About half of teens admit to being bullied online but only one in ten admit to talking to their parents about it. Parents want to make sure their kids aren't victims. But how do check up without being too nosey? What if you could get an idea of what is going on with your teen without snooping? Soon ASU hopes to have an app for that.
Their stories stunned the nation, a college student outed as gay online then jumping off a New York City bridge, a Florida teen who killed herself after being cyber bullied, those are just some of the tragedies that inspired ASU professor Yasin Silva and a few dedicated students.
"We just ask ourselves if we can do something about it" said Silva.
Silva and his team of students are building lines of code the heart of the cyber bullying monitoring system that will alert parents on their phone if their teen is at risk.
"This is actually something concrete that we can do to help parents and give them information that could potentially stop the problem" said Silva.
So how does it work? The program would scan your child's Facebook page looking for red flags like derogatory comments or bad language. The program crunches all the data to produce a bullying rank, the higher the number the more serious a problem might be.
"The parent will decide to do different actions so some parents may decide to talk to the minor and see what the situation is and what is happening. Some may go ahead and actually open the Facebook account of a minor" said Silva.
And parents can tell the app how often they want an updated bullying rank. Working out of the ASU West campus in Glendale the team hopes to have the program available for download by the end of the Spring semester.
"It is a lot of work but it is very rewarding" said Lisa Tsosie a senior working on the project.
Lisa Tsosie signed onto the project her sophomore year. "The problem is an issue and if I could be involved in something like that I would take the opportunity in a heartbeat" said Tsosie.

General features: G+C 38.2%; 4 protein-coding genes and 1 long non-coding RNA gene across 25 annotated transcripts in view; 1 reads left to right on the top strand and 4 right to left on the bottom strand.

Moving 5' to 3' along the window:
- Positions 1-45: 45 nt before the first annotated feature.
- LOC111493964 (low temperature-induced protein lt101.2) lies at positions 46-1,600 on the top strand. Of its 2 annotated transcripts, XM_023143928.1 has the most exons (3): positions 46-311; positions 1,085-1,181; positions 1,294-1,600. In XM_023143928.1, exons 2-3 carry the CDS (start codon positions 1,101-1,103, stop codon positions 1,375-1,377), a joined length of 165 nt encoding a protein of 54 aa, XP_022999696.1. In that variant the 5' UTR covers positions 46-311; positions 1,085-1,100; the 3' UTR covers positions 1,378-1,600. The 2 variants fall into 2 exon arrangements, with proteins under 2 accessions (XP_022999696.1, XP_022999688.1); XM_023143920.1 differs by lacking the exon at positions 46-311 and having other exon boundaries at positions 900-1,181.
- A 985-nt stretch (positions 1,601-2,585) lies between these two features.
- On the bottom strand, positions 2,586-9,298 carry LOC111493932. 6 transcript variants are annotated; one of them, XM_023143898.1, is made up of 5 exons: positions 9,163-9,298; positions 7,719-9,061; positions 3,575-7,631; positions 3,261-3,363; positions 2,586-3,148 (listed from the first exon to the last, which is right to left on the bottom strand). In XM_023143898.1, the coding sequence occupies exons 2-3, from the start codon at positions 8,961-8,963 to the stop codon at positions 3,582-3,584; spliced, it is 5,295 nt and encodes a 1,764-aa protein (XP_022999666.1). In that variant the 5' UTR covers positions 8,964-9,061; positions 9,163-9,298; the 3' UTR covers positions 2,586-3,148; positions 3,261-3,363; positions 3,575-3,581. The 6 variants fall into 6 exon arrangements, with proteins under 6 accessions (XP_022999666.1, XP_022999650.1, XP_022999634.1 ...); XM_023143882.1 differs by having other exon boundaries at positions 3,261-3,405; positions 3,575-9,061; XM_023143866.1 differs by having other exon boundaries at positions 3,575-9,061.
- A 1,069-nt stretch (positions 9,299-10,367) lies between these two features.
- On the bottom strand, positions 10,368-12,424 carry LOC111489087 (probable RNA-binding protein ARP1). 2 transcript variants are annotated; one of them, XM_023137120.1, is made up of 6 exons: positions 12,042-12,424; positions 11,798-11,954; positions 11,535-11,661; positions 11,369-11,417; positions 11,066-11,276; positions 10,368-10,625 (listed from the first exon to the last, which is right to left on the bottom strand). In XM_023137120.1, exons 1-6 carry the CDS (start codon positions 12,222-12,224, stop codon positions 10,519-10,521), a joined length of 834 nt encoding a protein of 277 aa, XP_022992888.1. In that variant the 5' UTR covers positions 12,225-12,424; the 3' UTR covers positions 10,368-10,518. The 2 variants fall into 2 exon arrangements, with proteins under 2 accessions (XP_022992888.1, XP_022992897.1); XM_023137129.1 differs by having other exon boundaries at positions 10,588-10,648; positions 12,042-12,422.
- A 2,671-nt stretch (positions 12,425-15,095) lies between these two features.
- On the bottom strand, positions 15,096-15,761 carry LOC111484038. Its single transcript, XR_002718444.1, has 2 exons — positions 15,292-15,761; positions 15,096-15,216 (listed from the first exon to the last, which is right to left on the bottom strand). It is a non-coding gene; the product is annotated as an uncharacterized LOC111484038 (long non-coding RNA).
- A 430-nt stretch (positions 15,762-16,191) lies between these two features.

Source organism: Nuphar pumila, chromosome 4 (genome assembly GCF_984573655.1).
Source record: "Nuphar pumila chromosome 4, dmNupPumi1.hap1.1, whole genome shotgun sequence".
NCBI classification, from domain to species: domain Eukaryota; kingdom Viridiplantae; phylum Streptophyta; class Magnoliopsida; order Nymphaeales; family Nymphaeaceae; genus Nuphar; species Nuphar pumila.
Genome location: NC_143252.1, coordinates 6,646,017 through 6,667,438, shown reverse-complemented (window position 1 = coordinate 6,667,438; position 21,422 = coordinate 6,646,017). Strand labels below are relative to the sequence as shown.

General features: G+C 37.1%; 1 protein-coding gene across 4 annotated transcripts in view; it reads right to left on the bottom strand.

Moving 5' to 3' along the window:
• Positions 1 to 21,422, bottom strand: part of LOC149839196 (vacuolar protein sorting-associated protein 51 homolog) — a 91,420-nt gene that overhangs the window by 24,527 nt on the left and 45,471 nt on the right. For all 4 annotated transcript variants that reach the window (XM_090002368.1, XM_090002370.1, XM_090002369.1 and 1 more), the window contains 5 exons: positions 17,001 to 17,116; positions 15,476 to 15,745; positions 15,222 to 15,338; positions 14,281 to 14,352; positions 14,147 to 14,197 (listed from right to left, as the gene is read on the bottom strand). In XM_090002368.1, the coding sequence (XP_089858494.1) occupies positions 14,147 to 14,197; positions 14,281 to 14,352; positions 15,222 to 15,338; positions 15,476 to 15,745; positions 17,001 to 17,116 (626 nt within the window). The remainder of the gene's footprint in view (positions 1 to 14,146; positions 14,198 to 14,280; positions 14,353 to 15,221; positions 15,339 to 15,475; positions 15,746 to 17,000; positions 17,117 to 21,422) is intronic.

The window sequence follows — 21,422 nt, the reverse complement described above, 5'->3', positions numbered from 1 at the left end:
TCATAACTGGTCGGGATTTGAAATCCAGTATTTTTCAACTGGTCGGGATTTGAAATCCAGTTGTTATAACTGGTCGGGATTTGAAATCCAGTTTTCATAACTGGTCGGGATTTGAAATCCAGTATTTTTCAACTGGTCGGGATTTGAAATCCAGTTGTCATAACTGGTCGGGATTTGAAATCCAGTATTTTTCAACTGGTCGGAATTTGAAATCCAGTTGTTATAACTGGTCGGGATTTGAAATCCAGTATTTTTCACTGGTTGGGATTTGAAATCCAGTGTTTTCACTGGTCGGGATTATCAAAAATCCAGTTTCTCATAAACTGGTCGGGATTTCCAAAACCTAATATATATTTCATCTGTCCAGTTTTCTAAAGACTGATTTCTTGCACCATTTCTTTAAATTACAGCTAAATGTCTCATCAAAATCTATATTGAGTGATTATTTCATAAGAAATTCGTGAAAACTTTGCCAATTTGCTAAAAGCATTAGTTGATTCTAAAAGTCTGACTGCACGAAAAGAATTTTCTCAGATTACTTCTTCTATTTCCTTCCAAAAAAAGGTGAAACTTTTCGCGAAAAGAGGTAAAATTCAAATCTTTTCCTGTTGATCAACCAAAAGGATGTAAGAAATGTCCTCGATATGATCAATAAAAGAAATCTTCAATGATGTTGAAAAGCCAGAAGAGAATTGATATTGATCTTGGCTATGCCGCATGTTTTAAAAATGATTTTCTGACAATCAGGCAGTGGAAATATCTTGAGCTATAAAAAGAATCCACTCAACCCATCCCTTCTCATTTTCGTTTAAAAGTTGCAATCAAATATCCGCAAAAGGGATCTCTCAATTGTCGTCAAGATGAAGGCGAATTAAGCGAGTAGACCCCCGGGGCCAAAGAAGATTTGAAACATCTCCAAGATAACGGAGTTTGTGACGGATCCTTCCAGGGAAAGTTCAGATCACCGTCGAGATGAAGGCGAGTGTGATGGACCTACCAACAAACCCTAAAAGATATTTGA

Tsosie and the team spent countless hours scouring psychology books trying to create a virtual watchdog that knows how teens interact online, recognizes warning signs, and determines if comments are a threat.
"We're actually looking at the context of the comments... the idea is for it all to be automated so there isn't much work for the parent to do at all" said Tsosie.
Building an app isn't as simple as you may think, it takes time and yes, money.
The team produced a video to help promote the app and started a crowd funding campaign that ended on January 9th. The team wasn't able to reach their goal of raising $10,000 but they are not giving up.
"We definitely want to finish it, even if it is not with all the resources that we have we still plan to go ahead and build the application" said Silva.
There's still plenty of work ahead so they've now started a new fundraising campaign and with the money they hope to speed up the process of bringing this free app to your iPhone.
The app is currently being developed for the iPhone but they hope to also have an Android version too. That's where the fundraising plays a major role. The more money raised the faster they can finish the app.